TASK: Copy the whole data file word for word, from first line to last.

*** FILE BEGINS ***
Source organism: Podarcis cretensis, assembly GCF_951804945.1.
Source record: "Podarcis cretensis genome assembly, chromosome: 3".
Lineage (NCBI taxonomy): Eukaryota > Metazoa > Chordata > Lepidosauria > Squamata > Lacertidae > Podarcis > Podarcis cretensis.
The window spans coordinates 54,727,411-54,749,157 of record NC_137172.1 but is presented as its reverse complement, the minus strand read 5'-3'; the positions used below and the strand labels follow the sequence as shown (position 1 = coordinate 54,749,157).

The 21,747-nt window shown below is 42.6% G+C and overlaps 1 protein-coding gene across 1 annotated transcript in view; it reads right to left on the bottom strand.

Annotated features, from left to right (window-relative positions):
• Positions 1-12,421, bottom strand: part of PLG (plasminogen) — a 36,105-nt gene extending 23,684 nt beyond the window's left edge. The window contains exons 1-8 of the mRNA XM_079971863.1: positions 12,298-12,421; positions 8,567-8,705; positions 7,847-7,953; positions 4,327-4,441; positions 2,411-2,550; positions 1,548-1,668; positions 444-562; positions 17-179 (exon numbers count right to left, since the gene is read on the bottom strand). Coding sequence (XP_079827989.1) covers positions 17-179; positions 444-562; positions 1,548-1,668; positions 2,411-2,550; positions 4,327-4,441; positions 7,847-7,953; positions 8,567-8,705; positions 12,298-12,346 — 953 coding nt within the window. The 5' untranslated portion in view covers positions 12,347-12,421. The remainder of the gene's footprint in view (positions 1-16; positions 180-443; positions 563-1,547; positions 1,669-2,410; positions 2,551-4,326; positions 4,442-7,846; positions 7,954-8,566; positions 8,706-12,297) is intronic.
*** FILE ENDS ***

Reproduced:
Source organism: Podarcis cretensis, assembly GCF_951804945.1.
Source record: "Podarcis cretensis genome assembly, chromosome: 3".
Lineage (NCBI taxonomy): Eukaryota > Metazoa > Chordata > Lepidosauria > Squamata > Lacertidae > Podarcis > Podarcis cretensis.
The window spans coordinates 54,727,411-54,749,157 of record NC_137172.1 but is presented as its reverse complement, the minus strand read 5'-3'; the positions used below and the strand labels follow the sequence as shown (position 1 = coordinate 54,749,157).

The 21,747-nt window shown below is 42.6% G+C and overlaps 1 protein-coding gene across 1 annotated transcript in view; it reads right to left on the bottom strand.

Annotated features, from left to right (window-relative positions):
• Positions 1-12,421, bottom strand: part of PLG (plasminogen) — a 36,105-nt gene extending 23,684 nt beyond the window's left edge. The window contains exons 1-8 of the mRNA XM_079971863.1: positions 12,298-12,421; positions 8,567-8,705; positions 7,847-7,953; positions 4,327-4,441; positions 2,411-2,550; positions 1,548-1,668; positions 444-562; positions 17-179 (exon numbers count right to left, since the gene is read on the bottom strand). Coding sequence (XP_079827989.1) covers positions 17-179; positions 444-562; positions 1,548-1,668; positions 2,411-2,550; positions 4,327-4,441; positions 7,847-7,953; positions 8,567-8,705; positions 12,298-12,346 — 953 coding nt within the window. The 5' untranslated portion in view covers positions 12,347-12,421. The remainder of the gene's footprint in view (positions 1-16; positions 180-443; positions 563-1,547; positions 1,669-2,410; positions 2,551-4,326; positions 4,442-7,846; positions 7,954-8,566; positions 8,706-12,297) is intronic.